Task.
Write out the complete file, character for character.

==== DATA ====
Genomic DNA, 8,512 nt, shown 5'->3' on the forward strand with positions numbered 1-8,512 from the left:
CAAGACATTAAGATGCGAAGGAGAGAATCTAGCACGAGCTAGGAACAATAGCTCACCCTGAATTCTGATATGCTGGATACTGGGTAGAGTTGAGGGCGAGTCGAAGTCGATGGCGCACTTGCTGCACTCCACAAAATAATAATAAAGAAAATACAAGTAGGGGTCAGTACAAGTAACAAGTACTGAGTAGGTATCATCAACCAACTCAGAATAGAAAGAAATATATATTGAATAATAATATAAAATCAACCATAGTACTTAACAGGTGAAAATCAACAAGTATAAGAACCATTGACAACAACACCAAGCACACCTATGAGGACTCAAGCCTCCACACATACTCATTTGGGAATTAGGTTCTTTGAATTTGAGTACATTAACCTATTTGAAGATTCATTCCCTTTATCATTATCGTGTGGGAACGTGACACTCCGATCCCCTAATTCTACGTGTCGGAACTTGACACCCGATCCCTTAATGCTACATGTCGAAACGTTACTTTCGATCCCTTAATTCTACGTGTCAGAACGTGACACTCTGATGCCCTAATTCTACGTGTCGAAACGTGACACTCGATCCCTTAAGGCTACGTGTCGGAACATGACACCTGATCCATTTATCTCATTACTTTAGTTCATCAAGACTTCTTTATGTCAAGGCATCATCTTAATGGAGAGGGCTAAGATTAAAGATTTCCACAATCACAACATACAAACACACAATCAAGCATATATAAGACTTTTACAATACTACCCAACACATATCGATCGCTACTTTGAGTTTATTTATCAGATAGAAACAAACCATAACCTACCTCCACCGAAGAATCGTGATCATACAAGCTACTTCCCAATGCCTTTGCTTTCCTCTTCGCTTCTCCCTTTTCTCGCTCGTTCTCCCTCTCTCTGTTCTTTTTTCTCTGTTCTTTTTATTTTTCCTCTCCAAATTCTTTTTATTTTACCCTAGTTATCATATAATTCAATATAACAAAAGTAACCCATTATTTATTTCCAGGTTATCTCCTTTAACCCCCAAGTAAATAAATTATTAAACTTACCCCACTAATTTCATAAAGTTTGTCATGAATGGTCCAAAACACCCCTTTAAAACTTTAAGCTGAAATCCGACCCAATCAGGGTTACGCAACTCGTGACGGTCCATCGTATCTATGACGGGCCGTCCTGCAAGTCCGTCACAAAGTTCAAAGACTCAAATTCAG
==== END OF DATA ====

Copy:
Genomic DNA, 8,512 nt, shown 5'->3' on the forward strand with positions numbered 1-8,512 from the left:
CAAGACATTAAGATGCGAAGGAGAGAATCTAGCACGAGCTAGGAACAATAGCTCACCCTGAATTCTGATATGCTGGATACTGGGTAGAGTTGAGGGCGAGTCGAAGTCGATGGCGCACTTGCTGCACTCCACAAAATAATAATAAAGAAAATACAAGTAGGGGTCAGTACAAGTAACAAGTACTGAGTAGGTATCATCAACCAACTCAGAATAGAAAGAAATATATATTGAATAATAATATAAAATCAACCATAGTACTTAACAGGTGAAAATCAACAAGTATAAGAACCATTGACAACAACACCAAGCACACCTATGAGGACTCAAGCCTCCACACATACTCATTTGGGAATTAGGTTCTTTGAATTTGAGTACATTAACCTATTTGAAGATTCATTCCCTTTATCATTATCGTGTGGGAACGTGACACTCCGATCCCCTAATTCTACGTGTCGGAACTTGACACCCGATCCCTTAATGCTACATGTCGAAACGTTACTTTCGATCCCTTAATTCTACGTGTCAGAACGTGACACTCTGATGCCCTAATTCTACGTGTCGAAACGTGACACTCGATCCCTTAAGGCTACGTGTCGGAACATGACACCTGATCCATTTATCTCATTACTTTAGTTCATCAAGACTTCTTTATGTCAAGGCATCATCTTAATGGAGAGGGCTAAGATTAAAGATTTCCACAATCACAACATACAAACACACAATCAAGCATATATAAGACTTTTACAATACTACCCAACACATATCGATCGCTACTTTGAGTTTATTTATCAGATAGAAACAAACCATAACCTACCTCCACCGAAGAATCGTGATCATACAAGCTACTTCCCAATGCCTTTGCTTTCCTCTTCGCTTCTCCCTTTTCTCGCTCGTTCTCCCTCTCTCTGTTCTTTTTTCTCTGTTCTTTTTATTTTTCCTCTCCAAATTCTTTTTATTTTACCCTAGTTATCATATAATTCAATATAACAAAAGTAACCCATTATTTATTTCCAGGTTATCTCCTTTAACCCCCAAGTAAATAAATTATTAAACTTACCCCACTAATTTCATAAAGTTTGTCATGAATGGTCCAAAACACCCCTTTAAAACTTTAAGCTGAAATCCGACCCAATCAGGGTTACGCAACTCGTGACGGTCCATCGTATCTATGACGGGCCGTCCTGCAAGTCCGTCACAAAGTTCAAAGACTCAAATTCAG